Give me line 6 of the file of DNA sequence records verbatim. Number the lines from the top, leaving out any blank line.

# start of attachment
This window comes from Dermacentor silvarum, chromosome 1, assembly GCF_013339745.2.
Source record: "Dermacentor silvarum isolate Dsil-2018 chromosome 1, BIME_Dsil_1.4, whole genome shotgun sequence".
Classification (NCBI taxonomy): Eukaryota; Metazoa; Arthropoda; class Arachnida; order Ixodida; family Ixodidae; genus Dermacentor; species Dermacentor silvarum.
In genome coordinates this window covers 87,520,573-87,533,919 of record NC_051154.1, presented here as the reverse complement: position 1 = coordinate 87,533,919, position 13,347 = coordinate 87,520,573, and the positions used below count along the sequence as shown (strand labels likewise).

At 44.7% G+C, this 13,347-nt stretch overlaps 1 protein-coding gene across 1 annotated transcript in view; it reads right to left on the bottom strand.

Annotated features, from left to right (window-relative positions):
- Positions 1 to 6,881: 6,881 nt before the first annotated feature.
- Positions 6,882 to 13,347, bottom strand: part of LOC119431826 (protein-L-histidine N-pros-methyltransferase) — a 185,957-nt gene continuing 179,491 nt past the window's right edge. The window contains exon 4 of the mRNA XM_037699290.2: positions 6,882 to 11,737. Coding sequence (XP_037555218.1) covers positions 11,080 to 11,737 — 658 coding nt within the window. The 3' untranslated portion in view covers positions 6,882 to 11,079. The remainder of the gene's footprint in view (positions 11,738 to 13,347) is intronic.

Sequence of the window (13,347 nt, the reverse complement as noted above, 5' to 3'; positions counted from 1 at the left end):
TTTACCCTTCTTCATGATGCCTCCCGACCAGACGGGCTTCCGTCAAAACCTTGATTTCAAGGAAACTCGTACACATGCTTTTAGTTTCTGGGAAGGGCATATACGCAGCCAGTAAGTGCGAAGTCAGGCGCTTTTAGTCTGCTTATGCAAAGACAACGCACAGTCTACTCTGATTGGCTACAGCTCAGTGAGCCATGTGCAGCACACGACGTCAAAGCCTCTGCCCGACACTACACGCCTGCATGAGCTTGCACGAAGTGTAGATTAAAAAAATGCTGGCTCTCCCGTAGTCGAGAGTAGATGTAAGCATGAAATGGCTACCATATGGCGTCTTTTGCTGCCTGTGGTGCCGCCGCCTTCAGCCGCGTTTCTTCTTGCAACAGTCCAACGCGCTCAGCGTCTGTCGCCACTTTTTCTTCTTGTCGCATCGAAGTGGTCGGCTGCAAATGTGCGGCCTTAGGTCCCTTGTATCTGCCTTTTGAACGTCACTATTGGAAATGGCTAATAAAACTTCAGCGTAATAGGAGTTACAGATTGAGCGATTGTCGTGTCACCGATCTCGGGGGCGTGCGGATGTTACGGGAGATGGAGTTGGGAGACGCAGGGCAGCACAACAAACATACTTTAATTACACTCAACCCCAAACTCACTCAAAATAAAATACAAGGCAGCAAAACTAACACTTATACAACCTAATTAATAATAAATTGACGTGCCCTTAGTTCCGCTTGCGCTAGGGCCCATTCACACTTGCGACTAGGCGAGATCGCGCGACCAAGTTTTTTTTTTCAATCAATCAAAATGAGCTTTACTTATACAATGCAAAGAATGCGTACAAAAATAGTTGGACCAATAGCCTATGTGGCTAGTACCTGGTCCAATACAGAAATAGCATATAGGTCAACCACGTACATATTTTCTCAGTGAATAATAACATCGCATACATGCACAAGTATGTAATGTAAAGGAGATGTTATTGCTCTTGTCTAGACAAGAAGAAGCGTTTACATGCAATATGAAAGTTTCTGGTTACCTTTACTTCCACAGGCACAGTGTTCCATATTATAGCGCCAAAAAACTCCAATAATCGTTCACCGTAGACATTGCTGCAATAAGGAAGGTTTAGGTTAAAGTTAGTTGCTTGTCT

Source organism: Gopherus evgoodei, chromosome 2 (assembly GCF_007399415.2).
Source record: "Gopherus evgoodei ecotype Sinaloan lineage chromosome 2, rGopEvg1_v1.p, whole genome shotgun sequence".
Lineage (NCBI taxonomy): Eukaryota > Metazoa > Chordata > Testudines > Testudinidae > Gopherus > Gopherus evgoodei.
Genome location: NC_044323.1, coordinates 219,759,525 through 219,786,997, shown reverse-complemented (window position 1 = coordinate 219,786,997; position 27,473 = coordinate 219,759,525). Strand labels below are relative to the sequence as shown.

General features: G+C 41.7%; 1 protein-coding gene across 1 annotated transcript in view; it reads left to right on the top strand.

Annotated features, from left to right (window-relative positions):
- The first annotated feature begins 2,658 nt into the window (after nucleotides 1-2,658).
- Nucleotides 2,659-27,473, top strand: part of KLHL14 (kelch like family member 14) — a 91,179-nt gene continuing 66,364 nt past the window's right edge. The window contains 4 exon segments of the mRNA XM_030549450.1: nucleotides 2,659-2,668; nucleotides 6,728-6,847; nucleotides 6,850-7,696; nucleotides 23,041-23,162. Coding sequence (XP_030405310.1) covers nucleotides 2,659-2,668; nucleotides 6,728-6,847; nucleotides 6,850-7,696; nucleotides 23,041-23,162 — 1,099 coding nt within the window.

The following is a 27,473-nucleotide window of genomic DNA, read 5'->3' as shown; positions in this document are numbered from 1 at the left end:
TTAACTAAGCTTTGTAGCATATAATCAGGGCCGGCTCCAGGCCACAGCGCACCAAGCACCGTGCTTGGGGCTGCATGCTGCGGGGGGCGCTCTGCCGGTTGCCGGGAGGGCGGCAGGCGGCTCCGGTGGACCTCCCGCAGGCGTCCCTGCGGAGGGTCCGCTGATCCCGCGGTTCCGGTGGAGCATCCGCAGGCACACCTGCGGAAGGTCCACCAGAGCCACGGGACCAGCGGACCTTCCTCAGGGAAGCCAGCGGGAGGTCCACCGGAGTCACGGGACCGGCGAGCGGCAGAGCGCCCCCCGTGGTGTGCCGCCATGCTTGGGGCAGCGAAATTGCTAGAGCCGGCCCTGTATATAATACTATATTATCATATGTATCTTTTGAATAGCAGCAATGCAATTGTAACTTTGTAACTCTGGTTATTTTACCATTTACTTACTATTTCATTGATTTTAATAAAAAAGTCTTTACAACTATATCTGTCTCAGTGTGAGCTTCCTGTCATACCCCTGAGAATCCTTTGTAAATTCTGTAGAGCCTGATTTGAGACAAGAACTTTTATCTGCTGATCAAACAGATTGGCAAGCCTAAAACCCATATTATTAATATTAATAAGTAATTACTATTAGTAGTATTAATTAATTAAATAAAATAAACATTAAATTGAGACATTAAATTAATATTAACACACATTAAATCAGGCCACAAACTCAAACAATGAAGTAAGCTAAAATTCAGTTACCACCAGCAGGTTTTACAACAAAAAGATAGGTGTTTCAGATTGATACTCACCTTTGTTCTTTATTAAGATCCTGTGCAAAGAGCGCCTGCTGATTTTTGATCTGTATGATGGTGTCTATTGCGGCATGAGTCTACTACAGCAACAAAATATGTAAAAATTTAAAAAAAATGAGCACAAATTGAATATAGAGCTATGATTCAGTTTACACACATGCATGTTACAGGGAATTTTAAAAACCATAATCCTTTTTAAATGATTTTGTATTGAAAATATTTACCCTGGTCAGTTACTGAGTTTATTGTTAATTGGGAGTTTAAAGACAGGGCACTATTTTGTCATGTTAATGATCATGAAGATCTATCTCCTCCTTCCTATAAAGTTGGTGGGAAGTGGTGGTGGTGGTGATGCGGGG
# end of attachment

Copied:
Annotated features, from left to right (window-relative positions):